Lifestyle Magazine

The Dior Debate

By Wildchildmedia @wildchildmedia

Dior have been stopped in their tracks as their new advert is banned by the Advertising Standards Authority (ASA) after L’Oréal challenged whether the effects of the product had been exaggerated (Pot, kettle, black, anyone?)

It seems that Dior had in fact photo-shopped Natalie Portman to within an inch of her life in order to produce the perfect lashes. However they did hit back at claims by saying they have received no customer complaints surrounding the ad and state that they only retouched the image to “separate/increase the length and curve of a number of her lashes and to replace/fill a number of missing or damaged lashes, for a more stylised, uniform and tidy effect”.

The question then is does the post-production re-touching actually do what they are claiming to be the mascara?

The fact of the matter is we all know that the effects of mascara are limited. It can lengthen, thicken and curve eyelashes… to an extent. However, I don’t expect that a coating of mascara will make me look like Cheryl Cole (fake, by the way.)

So why is it that models can wear clothes and make them look so great that we want them, even though we know they won’t look like that on us; but when it’s a beauty product, it’s not allowed? If I saw any Plain Jane with slightly spidery eyelashes, I wouldn’t be buying that mascara. The whole point is to make the product as appealing as possible, and they did that, so what’s the problem?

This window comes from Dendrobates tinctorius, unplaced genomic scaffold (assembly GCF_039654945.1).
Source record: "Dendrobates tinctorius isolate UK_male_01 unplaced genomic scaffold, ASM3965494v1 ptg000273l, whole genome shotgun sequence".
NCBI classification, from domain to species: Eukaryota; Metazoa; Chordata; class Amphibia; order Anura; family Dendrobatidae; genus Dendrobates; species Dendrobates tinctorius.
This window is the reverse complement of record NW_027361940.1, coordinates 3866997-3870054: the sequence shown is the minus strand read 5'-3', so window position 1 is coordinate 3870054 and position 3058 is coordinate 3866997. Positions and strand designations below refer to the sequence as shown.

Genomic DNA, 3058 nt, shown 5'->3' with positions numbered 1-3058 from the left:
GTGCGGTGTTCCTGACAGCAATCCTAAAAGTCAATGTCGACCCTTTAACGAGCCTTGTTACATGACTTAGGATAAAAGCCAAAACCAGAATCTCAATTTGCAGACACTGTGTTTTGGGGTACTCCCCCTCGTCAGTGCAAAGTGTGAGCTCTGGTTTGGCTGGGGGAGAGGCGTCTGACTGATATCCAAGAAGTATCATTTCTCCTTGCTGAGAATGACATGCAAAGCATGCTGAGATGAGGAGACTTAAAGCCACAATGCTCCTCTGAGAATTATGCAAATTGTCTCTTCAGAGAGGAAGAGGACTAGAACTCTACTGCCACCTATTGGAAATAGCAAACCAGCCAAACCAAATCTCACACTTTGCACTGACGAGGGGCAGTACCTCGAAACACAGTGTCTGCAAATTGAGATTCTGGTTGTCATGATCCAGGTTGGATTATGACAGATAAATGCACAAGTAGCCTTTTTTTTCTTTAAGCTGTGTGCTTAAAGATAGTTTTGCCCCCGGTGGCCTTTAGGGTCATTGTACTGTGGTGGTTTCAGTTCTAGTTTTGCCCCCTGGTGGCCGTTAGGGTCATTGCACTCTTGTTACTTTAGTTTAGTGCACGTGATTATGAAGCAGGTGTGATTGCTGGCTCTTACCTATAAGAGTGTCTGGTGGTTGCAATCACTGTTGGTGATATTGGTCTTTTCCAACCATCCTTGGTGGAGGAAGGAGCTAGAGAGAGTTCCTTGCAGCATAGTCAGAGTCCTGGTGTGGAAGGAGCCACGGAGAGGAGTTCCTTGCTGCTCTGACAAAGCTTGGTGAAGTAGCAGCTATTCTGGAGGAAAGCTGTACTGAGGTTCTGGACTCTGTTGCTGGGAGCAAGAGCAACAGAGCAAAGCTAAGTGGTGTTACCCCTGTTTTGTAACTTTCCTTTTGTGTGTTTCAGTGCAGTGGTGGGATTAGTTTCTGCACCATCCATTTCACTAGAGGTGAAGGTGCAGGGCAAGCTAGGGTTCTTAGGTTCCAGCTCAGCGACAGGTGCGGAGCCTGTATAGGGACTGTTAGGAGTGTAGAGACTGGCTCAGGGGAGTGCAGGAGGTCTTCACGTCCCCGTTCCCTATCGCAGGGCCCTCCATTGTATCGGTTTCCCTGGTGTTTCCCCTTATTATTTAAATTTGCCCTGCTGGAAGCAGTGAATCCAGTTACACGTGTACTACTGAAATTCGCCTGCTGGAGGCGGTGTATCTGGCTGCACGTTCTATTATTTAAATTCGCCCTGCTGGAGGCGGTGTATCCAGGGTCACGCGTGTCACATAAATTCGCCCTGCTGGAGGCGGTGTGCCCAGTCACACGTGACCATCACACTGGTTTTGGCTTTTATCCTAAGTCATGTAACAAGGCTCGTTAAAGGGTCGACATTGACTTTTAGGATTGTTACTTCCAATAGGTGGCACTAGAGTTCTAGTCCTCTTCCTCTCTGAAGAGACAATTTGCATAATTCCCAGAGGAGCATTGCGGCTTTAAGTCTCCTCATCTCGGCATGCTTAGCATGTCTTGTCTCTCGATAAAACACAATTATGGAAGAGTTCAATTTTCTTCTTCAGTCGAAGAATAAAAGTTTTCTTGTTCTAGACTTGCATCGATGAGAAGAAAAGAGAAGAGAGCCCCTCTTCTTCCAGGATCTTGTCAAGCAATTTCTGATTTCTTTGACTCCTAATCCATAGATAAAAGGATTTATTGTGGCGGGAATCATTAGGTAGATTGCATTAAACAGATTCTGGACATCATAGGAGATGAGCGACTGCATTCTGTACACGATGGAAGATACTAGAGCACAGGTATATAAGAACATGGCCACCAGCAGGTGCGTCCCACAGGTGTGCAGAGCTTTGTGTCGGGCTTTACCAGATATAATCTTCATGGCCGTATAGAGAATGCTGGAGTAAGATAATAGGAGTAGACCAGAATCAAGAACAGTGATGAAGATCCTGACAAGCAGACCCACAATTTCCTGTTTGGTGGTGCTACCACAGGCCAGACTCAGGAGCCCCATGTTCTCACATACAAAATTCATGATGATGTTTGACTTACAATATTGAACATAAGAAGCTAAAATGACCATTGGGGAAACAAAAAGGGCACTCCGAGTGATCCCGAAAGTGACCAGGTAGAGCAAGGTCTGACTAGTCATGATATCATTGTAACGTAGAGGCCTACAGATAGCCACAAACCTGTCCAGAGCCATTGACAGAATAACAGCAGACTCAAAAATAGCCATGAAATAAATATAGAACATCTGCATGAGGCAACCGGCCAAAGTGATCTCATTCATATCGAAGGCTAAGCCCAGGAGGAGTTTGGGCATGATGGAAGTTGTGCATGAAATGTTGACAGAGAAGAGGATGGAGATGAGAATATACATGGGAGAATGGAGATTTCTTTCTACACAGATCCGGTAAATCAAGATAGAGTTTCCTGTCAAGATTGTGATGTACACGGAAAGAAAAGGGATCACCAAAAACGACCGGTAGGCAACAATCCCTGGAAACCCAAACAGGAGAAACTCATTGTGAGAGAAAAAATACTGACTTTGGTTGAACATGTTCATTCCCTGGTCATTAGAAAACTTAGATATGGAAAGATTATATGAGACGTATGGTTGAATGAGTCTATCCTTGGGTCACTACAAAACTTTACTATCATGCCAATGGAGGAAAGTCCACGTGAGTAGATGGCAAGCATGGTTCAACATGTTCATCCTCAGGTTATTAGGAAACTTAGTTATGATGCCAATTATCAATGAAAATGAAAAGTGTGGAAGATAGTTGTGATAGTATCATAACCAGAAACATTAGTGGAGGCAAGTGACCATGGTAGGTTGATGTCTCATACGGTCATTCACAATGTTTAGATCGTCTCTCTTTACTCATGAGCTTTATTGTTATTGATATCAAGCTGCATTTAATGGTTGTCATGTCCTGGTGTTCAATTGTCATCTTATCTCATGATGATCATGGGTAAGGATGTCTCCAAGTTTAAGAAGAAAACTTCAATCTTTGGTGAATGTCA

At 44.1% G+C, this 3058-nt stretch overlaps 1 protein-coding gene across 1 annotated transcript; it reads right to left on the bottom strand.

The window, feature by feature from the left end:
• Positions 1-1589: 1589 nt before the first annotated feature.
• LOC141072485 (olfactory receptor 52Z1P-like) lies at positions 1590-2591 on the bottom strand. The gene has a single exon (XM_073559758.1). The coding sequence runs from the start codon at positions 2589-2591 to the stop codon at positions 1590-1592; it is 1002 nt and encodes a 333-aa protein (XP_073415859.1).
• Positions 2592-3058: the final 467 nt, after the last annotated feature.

The only problem for me is that they’re defending it. Dior representatives have claimed that they “did not consider that the post-production techniques went beyond the likely consumer expectations of what was achievable using the product”. That’s a lie. And that’s what I don’t appreciate. I’d much prefer them to stand their ground and say “She’s wearing the mascara, she looks amazing. Don’t you want to buy that mascara?”

The thing to remember is that an exaggeration is not the same as a lie. The end product is an exaggeration of what the mascara does; but the mascara still does that. Don’t all adverts exaggerate? Do price comparison sites save all customers money? Perhaps some, but certainly not all. Does Lynx make girls go weak at the knees? The question is do girls even know what Lynx smells like? I don’t.

What the ASA should have done is made Dior put a disclaimer on the ad. A bit of small print that nobody will read anyway (and even if they do, probably won’t care about) stating that the image has been edited post-production.

There are definitely more pressing issues than this in the world of advertising standards…

gocompare 1792276c1 440x283 The Dior Debate

Via Vogue

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